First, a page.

Your browser is no longer supported

For the best possible experience using our website we recommend you upgrade to a newer version or another browser.

Your browser appears to have cookies disabled. For the best experience of this website, please enable cookies in your browser

We'll assume we have your consent to use cookies, for example so you won't need to log in each time you visit our site.
Learn more

Cardiac monitoring part 4: Monitoring the apex beat

  • Comment

Phil Jevon

PGCE, BSc, RN, is resuscitation officer/clinical skills lead at Manor Hospital, Walsall

Checking the radial pulse is an unreliable method of assessing the ventricular rate in patients with atrial fibrillation. If the ventricular rate is rapid, some contractions may not be strong enough to transmit an arterial pulse-wave through the peripheral artery, resulting in an apex-radial pulse deficit (Lip, 1993).

Checking the radial pulse is an unreliable method of assessing the ventricular rate in patients with atrial fibrillation. If the ventricular rate is rapid, some contractions may not be strong enough to transmit an arterial pulse-wave through the peripheral artery, resulting in an apex-radial pulse deficit (Lip, 1993).

Simultaneous monitoring of the apex beat and radial pulse is therefore advisable in patients who have atrial fibrillation, because it will determine the ventricular rate more reliably and ascertain whether an apex beat-radial pulse deficit is present. However, routine apex beat-radial pulse monitoring is not usually undertaken if electrocardiogram (ECG) monitoring is available.

Atrial fibrillation

The incidence of atrial fibrillation in the general population is approximately 1%, rising to 10% in people aged over 70 years (Goodacre and Irons, 2002). Atrial fibrillation can complicate or cause many other medical conditions, including stroke and heart failure (Navas, 2003). The associated higher levels of mortality and morbidity have been attributed to the increased risk of arterial thromboembolism and ischaemic stroke.

Atrial fibrillation is a cardiac arrhythmia often characterised by an irregular radial pulse. The atria quiver (fibrillate) rather than contract in a controlled manner, reducing stroke volume and cardiac output. Classical features on the ECG (Fig 1) include a wavy, irregular baseline of ‘f’ (fibrillation) waves as opposed to ‘P’ waves, with an irregular and often rapid ventricular response (Goodacre and Irons, 2002).

Rate control

Controlling the ventricular rate in atrial fibrillation provides important benefits for the patient in terms of symptoms, quality of life and prevention of late consequences of uncontrolled rate such as tachycardia-induced cardiomyopathy.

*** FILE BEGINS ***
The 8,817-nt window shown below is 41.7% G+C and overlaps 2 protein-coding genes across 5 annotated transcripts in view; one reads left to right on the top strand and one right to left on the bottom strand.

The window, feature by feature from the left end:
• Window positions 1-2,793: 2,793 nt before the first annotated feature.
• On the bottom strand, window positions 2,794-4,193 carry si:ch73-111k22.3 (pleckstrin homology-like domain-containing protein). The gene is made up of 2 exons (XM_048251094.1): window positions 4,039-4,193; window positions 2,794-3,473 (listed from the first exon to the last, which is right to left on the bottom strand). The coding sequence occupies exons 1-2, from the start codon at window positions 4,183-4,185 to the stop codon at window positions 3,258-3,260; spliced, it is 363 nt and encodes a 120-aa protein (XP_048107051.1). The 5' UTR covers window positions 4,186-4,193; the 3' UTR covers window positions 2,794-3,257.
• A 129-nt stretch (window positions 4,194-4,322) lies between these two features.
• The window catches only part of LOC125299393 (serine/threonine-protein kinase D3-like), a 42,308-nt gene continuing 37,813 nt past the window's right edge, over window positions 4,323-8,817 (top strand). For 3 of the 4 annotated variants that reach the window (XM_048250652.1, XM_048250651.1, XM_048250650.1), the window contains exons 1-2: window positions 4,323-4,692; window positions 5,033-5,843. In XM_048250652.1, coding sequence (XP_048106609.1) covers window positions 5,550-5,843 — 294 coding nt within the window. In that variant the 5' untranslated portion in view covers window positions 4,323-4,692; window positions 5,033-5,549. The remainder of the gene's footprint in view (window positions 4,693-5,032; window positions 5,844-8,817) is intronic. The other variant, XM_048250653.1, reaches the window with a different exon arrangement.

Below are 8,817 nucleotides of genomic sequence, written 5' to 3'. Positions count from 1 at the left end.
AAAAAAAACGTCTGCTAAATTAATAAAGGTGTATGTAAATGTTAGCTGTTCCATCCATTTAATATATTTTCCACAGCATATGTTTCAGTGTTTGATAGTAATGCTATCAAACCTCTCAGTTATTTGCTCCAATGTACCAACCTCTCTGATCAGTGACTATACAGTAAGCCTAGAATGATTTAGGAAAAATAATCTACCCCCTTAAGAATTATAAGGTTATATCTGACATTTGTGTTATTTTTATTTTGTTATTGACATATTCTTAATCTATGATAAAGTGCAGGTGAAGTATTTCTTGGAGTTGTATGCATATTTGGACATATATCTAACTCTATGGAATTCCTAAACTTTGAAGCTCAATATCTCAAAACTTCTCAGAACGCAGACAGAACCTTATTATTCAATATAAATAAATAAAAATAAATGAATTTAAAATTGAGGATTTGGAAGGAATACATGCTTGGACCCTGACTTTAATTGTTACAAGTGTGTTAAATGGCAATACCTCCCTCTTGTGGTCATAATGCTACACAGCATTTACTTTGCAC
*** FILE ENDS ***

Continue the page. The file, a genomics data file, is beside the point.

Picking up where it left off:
Digoxin, calcium-channel blockers and beta-blockers can be used to control the ventricular rate. Digoxin is rarely prescribed for the rapid control of the heart rate, although it is commonly prescribed for chronic atrial fibrillation (Singer and Webb, 2005). The main reason for prescribing it in atrial fibrillation is to control the ventricular rate, especially when there is associated heart failure (Jowett and Thompson, 1995). Digoxin slows the ventricular rate by:

Increasing vagal tone;

Prolonging the refractory period of the atrioventricular (AV) junction;

Decreasing sympathetic activity by suppressing the baroreceptors (Resuscitation Council UK, 2006).

Monitoring the apex beat

In patients with atrial fibrillation, some contractions may not be strong enough to transmit an arterial pulse-wave through the peripheral artery if the ventricular rate is rapid, resulting in an apex-radial pulse deficit (Lip, 1993). 

It is helpful to monitor the apex beat and the apex-radial pulse deficit when a patient is prescribed digoxin in order to assess the drug’s effectiveness. The maintenance dose to be used is usually determined by the ventricular rate at rest; this should not be allowed to fall below 60bpm except in special circumstances, such as the concomitant administration
of beta-blockers.

Procedure 

A suggested procedure, to be carried out by two nurses, is as follows;

Explain the procedure to the patient and obtain consent;

Ask the patient to rest for 15 minutes before the procedure; 

Assemble equipment, including stethoscope, observation chart, watch, blue and red pens; 

Expose the patient’s chest, taking care to maintain her or his privacy and dignity at all times;

Ask the patient to breathe normally and to try to relax;

Palpate the radial pulse (first nurse) (Fig 2);

Using the diaphragm of the stethoscope, locate the apex beat, usually just outside the midclavicular line in the 5th or 6th left intercostal space (second nurse) (Epstein et al, 2005) (Fig 3);

At an agreed starting time, start counting the radial pulse and apex beat simultaneously for one minute (Fig 4); 

Document the results, apex in red and radial in blue. A wide apex-radial pulse deficit indicates inefficient cardiac contraction (Jevon et al, 2001) (Fig 5);

If the apex beat is under 60bpm withhold digoxin and inform medical staff, unless medical instructions indicate otherwise;

If the apex beat is above 60bpm administer digoxin following the prescriber’s instructions (Fig 5). 

  • Comment

Have your say

You must sign in to make a comment

Please remember that the submission of any material is governed by our Terms and Conditions and by submitting material you confirm your agreement to these Terms and Conditions. Links may be included in your comments but HTML is not permitted.